• Of the major currencies,  the Canadian dollar is the most sensitive to the S&P 500 over the past 60 days.  The correlation on a purely directional basis of the US dollar-Canadian dollar exchange rate and the S&P 500 is -0.52, while the dollar-yen rate, its closest rival, has a correlation of +0.44.  
  • The market remains highly confident of 25 bp rate hike by the Bank of Canada at its October 24 meeting.  It would be the third hike this year and the fifth in the cycle that began last year. The increase will lift the overnight rate to 1.75%.  The next hike is not expected until Q1 19.
  • Data highlights include retail sales and CPI.  First auto sales likely lifted August retail sales, but not be enough to change the impression of a pullback by Canadian consumers.  The average monthly gain this year has been 0.4%.  In the comparable 2017 period, the average grain was 0.7%.  September CPI may have softened a touch, though core measures are expected to be flat.  
  • Canada will impose a 25% tariff on some steel imports starting later this month.  While protecting it from steel deflect away from the US, it also sends a signal that it will not be used as a backdoor into the US.  That said, the US tariff on national security ground is not expected to be lifted soon.  
Australian Dollar
  • The Australian dollar is the worst performing major currency this year and has declined almost 9% against the US dollar.  
  • The Reserve Bank of Australia is firmly on hold and leaving Australian interest rates below the US, while traditionally it offered a premium.  
  • The minutes from the central bank’s meeting earlier this month and the September employment data are among the highlights.  The main economic challenge for Australia is not in the labor market but the property and housing market.  
  • Of the major currencies, the Australian dollar is the most related to the Chinese yuan over the past 60 days.  The inverse correlation stands near -0.69.  The correlation with the Canadian dollar and the yuan, for example, is about half as much (~-0.36).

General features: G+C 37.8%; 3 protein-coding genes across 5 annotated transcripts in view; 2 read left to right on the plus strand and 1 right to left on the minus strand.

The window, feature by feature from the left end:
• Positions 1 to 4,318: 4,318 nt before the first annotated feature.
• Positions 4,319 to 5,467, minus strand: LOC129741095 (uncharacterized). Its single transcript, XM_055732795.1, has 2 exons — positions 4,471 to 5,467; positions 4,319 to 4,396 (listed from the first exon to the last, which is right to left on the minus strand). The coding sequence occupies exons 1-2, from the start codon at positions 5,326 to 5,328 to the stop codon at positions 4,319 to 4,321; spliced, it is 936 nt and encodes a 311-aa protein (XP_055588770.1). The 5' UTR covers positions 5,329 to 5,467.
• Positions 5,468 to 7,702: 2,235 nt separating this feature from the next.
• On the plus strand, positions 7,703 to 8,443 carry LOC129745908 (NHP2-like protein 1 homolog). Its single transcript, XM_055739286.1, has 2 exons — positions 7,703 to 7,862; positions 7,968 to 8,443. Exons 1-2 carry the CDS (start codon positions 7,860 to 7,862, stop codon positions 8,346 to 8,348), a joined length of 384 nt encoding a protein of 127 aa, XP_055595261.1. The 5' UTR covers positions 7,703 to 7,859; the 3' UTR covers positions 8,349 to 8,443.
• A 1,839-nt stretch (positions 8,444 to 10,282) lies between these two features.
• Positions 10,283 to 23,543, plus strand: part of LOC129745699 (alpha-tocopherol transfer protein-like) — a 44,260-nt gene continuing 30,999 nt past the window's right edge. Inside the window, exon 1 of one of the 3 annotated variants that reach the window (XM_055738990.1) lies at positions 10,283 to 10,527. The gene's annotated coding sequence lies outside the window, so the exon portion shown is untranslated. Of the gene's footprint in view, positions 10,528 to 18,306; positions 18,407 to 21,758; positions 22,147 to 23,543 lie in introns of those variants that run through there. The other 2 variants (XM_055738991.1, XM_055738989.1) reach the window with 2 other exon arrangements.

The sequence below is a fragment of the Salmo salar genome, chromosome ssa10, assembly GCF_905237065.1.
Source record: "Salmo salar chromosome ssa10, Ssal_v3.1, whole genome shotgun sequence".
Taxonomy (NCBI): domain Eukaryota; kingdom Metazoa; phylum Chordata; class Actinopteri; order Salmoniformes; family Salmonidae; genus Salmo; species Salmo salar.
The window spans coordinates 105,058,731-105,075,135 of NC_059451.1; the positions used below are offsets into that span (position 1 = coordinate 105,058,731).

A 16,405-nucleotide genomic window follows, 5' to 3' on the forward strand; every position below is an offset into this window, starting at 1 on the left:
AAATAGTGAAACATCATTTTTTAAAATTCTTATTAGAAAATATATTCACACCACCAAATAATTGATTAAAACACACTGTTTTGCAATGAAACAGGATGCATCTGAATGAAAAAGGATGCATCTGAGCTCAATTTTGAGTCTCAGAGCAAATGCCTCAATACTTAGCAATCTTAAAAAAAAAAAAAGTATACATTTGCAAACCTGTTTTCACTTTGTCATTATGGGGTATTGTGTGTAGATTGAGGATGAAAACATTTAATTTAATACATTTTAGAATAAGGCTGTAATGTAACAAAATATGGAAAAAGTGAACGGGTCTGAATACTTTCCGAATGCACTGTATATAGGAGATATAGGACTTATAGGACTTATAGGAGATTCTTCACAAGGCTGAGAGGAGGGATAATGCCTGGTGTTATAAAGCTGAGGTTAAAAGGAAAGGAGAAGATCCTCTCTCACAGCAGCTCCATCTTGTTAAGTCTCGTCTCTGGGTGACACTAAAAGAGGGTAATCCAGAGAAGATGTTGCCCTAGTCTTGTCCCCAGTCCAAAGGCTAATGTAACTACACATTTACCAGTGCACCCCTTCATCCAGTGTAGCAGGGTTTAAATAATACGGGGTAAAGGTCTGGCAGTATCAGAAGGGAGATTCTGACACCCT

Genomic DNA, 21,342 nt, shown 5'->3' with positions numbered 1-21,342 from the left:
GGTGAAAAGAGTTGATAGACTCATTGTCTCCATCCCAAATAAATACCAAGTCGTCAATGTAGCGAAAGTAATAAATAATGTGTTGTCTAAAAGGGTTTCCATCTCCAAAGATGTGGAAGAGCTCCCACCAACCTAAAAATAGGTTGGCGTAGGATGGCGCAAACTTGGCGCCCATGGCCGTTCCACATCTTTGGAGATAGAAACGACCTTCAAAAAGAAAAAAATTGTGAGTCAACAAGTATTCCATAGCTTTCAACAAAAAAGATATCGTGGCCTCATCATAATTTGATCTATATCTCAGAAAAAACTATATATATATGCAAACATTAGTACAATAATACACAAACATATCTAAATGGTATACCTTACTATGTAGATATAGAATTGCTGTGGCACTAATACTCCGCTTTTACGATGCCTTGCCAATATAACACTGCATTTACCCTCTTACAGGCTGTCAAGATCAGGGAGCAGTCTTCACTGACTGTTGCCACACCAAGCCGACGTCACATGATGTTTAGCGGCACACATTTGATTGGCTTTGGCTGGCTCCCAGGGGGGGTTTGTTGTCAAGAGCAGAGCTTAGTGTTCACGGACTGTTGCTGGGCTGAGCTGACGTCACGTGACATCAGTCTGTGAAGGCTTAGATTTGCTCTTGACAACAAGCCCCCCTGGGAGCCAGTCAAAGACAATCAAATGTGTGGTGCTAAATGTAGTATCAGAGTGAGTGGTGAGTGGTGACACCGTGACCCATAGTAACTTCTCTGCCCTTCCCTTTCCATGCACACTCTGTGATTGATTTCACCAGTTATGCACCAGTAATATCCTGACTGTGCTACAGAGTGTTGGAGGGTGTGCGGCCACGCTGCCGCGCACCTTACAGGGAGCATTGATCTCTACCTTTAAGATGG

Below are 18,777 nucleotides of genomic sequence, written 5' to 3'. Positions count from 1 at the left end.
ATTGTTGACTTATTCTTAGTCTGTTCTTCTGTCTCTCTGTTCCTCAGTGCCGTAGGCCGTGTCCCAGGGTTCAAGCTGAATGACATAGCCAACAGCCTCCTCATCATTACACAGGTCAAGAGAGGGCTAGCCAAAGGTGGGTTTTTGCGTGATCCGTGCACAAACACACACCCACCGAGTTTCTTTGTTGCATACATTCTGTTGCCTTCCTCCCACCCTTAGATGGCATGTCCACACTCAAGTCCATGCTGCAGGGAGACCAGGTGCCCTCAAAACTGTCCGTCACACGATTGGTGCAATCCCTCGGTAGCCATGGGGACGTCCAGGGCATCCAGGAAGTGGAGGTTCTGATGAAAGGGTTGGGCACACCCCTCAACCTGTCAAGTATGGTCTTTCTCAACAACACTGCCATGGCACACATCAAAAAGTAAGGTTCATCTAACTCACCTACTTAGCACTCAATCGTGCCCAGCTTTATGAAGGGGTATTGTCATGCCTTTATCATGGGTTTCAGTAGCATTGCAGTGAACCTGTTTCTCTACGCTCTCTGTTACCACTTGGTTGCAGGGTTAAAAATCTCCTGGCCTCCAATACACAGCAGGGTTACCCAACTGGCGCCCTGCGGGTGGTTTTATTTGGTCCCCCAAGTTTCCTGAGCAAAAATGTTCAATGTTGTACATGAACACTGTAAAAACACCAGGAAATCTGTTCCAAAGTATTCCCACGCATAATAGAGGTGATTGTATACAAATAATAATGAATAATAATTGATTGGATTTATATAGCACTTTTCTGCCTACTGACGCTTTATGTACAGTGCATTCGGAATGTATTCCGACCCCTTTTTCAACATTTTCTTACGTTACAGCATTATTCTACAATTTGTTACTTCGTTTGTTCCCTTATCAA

Mexican Peso
  • The US dollar has gained about 0.75% during the back-to-back weekly gains it recorded against the peso.  With a few exceptions, the dollar has been trading in a MXN18.50-MXN19.50 trading-range since the end of July.  
  • The central bank is expected to raise rates next month.  It would be the third hike of the year and lift the overnight rate to 8.0%.   The tightening cycle began in late 2015 with the overnight rate at 3%. 
  •  There is a light economic calendar.
  • Mexican stocks were among the best performers last week.  The S&P/Bolsa fell 1.3% last week.
Emerging Markets
  • The Turkish lira was the strongest currency last week, gaining 4.4% against the US dollar, and is extending its gains today.  The release of American pastor Brunson, following a recent meeting between Ankara and Berlin, may begin the rapprochement with the NATO  member. The dollar finished last week near TRY5.87  and has tested TRY5.75 today.   The next important area is near TRY5.43 (100-day average and the halfway point of the sharp dollar rally this year).
  • India reported softer than expected price pressures and stronger than forecast industrial output before the weekend and broke the downside momentum on the rupee.  A smaller than expected trade deficit was reported for September. The $14 bln deficit was the smallest since April. 
  • Reports that the US will not formally charge China with manipulating its currency, signs that Trump and Xi will talk at the end of next month on the sidelines of the G20 meeting and the stabilization of US equities suggest that Chinese market can begin recovering from the recent slide as well.
  • After the initial markup in response to the electoral results, the  Brazilian real consolidated rest of the week.  The focus is squarely on the politics.   The dollar’s low on the eve of the election was a little below BRL3.84 and last week’s high was BRL3.79.  That gap may attract prices.  The US dollar had already fallen around 12% from the mid-September high amid through the initial post-election response.  On the dollar’s downside, the BRL3.69 area marked the bottom in July and August.  
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Source: Marc To Market